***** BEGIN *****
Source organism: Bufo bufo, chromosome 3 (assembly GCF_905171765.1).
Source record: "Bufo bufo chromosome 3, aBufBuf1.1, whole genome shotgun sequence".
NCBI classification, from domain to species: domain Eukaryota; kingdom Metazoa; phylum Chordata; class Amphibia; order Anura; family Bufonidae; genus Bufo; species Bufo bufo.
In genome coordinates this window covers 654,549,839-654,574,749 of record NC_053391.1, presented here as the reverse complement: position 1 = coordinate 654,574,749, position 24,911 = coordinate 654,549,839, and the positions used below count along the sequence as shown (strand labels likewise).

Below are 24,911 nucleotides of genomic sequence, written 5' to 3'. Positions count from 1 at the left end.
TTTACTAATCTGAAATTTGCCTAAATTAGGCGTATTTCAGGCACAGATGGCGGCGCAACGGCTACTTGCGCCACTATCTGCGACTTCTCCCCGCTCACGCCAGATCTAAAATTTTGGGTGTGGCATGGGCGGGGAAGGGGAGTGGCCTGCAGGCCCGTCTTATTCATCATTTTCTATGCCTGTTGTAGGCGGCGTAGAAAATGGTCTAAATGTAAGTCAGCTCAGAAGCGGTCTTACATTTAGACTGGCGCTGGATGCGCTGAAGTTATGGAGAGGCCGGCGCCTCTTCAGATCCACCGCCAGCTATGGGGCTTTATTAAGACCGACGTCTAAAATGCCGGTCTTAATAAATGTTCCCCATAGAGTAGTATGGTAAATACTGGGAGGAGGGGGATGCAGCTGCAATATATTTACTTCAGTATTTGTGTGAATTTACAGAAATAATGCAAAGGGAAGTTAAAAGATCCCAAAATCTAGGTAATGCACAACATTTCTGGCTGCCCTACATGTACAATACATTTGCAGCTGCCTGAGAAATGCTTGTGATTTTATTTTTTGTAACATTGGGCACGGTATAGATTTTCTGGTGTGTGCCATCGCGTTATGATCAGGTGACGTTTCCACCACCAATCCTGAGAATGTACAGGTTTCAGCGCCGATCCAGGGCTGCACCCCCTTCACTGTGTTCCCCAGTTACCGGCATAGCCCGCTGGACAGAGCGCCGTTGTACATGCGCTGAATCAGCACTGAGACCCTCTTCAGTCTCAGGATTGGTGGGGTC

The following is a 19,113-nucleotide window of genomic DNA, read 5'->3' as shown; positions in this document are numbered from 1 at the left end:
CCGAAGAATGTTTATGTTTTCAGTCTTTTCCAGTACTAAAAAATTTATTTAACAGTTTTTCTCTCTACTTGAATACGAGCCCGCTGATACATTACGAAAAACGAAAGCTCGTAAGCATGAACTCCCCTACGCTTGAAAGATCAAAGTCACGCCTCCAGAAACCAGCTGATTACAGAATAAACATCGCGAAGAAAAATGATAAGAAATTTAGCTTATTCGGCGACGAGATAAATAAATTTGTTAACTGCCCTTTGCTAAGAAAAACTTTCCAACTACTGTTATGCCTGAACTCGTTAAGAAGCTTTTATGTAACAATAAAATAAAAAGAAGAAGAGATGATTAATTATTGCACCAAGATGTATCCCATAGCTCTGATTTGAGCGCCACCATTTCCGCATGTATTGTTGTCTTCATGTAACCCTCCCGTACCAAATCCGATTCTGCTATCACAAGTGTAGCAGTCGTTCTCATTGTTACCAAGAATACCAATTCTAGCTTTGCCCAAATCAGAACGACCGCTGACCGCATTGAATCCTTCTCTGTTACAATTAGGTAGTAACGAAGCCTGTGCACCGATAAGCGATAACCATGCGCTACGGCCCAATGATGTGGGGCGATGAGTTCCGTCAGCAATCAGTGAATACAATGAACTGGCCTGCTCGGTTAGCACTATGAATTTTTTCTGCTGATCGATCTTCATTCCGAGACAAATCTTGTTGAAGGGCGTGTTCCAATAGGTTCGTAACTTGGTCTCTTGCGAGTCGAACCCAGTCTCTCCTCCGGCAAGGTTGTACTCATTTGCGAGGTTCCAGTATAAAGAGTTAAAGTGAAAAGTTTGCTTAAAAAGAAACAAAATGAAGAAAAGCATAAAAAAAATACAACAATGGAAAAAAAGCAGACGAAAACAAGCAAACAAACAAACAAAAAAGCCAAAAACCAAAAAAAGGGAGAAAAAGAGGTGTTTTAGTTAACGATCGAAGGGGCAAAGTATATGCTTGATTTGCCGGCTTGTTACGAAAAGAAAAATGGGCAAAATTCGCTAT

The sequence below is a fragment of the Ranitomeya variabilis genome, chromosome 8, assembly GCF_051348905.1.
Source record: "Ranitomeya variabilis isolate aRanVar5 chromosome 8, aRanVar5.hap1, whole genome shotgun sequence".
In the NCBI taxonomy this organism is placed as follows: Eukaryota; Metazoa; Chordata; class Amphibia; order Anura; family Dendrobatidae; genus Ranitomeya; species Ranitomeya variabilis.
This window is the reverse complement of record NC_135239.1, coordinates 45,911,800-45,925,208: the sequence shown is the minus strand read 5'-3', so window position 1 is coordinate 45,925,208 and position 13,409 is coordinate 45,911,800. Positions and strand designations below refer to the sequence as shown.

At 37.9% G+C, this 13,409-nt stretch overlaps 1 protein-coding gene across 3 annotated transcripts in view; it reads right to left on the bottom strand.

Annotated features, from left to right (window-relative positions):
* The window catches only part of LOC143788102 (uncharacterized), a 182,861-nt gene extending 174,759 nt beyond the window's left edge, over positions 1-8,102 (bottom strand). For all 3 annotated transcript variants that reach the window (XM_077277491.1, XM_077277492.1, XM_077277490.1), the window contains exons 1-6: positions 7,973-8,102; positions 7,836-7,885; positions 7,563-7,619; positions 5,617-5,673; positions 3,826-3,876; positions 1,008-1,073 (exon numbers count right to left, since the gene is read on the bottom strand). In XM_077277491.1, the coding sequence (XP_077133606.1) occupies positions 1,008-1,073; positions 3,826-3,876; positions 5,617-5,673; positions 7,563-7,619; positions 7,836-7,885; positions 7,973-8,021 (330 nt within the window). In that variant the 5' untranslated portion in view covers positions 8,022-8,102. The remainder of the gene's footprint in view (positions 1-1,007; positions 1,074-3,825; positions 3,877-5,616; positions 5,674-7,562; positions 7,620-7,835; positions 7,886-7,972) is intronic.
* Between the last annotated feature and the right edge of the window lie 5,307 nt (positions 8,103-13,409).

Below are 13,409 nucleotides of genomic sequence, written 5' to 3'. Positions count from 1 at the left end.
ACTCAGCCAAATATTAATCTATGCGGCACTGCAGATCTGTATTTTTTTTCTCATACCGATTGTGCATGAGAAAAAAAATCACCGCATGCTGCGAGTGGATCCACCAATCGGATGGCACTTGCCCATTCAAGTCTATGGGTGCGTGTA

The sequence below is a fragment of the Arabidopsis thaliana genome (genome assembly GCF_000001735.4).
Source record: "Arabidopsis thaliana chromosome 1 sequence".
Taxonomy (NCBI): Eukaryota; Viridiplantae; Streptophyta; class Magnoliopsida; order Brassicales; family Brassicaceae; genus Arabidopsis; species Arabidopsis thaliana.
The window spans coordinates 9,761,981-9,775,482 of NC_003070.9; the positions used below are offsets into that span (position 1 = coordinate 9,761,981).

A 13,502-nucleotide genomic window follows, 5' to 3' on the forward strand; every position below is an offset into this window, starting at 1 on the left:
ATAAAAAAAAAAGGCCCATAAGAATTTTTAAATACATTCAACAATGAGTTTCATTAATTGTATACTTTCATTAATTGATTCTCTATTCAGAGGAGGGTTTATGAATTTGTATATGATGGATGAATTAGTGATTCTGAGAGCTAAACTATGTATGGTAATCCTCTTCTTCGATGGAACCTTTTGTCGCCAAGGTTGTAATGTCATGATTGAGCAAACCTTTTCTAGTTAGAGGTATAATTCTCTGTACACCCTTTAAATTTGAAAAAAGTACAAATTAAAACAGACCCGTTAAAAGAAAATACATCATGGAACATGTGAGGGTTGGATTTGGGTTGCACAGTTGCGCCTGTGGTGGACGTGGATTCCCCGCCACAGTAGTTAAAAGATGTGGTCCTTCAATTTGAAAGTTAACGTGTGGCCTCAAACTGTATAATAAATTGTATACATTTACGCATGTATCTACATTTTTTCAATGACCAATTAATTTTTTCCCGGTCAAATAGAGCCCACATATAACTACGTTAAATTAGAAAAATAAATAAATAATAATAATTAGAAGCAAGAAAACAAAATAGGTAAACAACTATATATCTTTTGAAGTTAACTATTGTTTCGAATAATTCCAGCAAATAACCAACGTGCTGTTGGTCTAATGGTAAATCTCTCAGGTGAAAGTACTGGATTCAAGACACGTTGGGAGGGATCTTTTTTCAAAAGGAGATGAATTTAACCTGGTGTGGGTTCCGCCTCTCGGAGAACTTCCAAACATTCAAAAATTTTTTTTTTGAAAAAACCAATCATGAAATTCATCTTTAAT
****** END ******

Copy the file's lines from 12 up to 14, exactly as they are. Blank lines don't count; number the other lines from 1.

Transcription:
This window is the reverse complement of record NC_135239.1, coordinates 45,911,800-45,925,208: the sequence shown is the minus strand read 5'-3', so window position 1 is coordinate 45,925,208 and position 13,409 is coordinate 45,911,800. Positions and strand designations below refer to the sequence as shown.

At 37.9% G+C, this 13,409-nt stretch overlaps 1 protein-coding gene across 3 annotated transcripts in view; it reads right to left on the bottom strand.

Annotated features, from left to right (window-relative positions):